In the migration literature, there are immediate and indirect impacts of remittances on expenditure of nation’s economy. Remittance can be seen as monetary inflow emerging from the movement of people, and the disposal of cash and items by migrants to their homeland. Household expenditure is the amount of final consumption and spending made by families to meet their daily needs such as food, furniture, accommodation, vitality, transport, vehicles, wellbeing costs, recreation, and different administrations. The impact of remittance inflow on recipient families varied (Waheed et al., 2013). In the widest sense, there are positive and negative views on the effects of receiving remittances and speculations have swung between the two. On the constructive side, the immediate impact results when the remittances are coordinated towards investment costs and many policy makers hope that the money received through remittances will be invested to guarantee the basic needs of families, working towards development of the economy, or add to individual savings. On the adverse side, opposing discoveries have recommended that remittance cash, on several instances, is not used for long-term investments, but rather allows obvious consumption or has a limited impact on investments, while indirect impact results when it is coordinated towards family income, education, health care costs and poverty reduction. Above all, families who receive remittances likely to spend more on consumption, wellbeing and education (Adams, 2011). Therefore, this study seek to examine migrants’ remittance and expenditure pattern of households in Nigeria.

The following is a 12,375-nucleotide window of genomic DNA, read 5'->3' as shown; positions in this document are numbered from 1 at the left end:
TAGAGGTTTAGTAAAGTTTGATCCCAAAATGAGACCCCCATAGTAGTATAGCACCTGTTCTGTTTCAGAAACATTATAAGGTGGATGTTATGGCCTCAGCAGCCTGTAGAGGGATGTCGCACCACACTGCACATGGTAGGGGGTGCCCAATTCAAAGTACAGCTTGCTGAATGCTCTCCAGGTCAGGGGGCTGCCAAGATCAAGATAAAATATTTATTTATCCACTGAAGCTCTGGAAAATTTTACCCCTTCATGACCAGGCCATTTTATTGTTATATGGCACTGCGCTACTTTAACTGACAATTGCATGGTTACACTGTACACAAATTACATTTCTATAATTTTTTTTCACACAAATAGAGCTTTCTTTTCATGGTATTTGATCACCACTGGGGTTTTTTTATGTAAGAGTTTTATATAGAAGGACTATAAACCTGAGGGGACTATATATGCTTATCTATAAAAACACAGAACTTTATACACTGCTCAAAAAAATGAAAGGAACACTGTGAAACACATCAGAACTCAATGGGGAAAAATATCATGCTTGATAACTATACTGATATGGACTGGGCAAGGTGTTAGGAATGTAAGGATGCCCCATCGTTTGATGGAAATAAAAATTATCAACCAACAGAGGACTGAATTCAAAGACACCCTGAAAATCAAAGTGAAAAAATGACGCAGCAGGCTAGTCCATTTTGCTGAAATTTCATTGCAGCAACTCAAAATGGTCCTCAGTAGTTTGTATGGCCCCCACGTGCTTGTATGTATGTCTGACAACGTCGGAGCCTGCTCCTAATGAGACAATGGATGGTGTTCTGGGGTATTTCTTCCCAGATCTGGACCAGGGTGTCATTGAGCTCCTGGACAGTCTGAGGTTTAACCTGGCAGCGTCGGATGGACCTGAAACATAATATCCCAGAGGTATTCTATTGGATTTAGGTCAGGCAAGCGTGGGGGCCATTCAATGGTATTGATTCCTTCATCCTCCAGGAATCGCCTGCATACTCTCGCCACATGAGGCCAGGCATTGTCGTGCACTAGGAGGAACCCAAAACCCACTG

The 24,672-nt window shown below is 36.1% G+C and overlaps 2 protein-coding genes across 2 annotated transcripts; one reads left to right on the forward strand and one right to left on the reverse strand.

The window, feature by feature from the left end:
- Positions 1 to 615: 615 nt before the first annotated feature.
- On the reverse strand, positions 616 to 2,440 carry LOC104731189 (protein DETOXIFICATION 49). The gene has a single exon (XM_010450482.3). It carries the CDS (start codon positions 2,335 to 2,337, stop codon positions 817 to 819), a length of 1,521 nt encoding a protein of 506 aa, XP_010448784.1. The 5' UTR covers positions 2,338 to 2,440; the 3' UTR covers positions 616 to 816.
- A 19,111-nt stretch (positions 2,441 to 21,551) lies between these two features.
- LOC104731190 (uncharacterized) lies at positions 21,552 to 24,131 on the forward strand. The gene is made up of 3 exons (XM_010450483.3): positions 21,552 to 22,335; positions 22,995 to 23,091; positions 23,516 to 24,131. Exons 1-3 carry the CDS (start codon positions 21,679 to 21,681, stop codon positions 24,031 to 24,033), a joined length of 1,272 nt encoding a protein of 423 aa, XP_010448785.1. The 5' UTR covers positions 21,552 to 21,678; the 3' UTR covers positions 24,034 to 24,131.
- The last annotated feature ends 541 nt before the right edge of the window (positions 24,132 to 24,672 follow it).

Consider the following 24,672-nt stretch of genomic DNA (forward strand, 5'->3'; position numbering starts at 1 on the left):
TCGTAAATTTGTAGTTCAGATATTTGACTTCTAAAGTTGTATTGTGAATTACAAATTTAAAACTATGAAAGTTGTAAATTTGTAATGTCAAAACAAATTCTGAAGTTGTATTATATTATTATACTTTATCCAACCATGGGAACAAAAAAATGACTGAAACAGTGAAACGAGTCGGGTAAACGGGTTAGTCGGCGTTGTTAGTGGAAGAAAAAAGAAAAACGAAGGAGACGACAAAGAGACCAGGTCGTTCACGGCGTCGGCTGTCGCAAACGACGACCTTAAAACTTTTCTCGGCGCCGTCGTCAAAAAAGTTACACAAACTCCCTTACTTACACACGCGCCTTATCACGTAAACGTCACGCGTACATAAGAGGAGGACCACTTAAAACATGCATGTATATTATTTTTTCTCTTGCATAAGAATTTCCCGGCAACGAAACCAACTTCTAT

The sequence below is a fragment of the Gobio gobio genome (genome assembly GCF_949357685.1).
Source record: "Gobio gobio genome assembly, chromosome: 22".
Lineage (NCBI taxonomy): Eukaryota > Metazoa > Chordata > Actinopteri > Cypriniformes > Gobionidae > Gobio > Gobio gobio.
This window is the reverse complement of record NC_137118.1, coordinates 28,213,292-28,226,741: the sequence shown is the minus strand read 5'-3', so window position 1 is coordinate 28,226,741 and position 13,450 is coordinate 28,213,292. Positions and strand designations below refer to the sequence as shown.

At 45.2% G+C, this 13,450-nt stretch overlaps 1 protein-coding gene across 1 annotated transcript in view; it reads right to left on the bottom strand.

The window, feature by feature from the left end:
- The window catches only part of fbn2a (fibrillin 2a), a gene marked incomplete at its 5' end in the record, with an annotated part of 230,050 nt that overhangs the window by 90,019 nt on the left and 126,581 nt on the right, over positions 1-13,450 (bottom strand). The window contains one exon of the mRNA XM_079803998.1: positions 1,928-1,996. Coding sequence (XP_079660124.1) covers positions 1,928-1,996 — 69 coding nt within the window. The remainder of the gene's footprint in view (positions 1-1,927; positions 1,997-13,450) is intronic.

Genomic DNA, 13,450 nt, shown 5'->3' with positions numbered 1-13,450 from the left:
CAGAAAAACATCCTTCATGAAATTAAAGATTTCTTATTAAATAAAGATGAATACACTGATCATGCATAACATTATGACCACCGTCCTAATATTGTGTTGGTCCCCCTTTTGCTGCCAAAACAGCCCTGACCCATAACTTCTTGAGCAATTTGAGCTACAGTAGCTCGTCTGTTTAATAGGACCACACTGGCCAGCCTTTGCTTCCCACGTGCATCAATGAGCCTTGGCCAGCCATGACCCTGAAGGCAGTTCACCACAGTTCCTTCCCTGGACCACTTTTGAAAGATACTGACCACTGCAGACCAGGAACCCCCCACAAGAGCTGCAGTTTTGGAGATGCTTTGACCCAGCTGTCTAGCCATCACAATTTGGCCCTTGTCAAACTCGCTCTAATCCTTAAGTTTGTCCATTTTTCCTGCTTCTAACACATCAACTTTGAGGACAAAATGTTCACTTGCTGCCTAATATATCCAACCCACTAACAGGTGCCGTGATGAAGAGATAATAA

The study seeks to examine migrants’ remittance and expenditure pattern of households in Nigeria. The study addresses the below objectives of the study are thus:

1) Ascertain the extent at which migrants remittance influences households income level in Nigeria;

2) Find out the extent at which migrants remittance influences households spending pattern in Nigeria;

3) Investigate the extent at which remittance influences households investment decisions in Nigeria.

2. Statement of Problem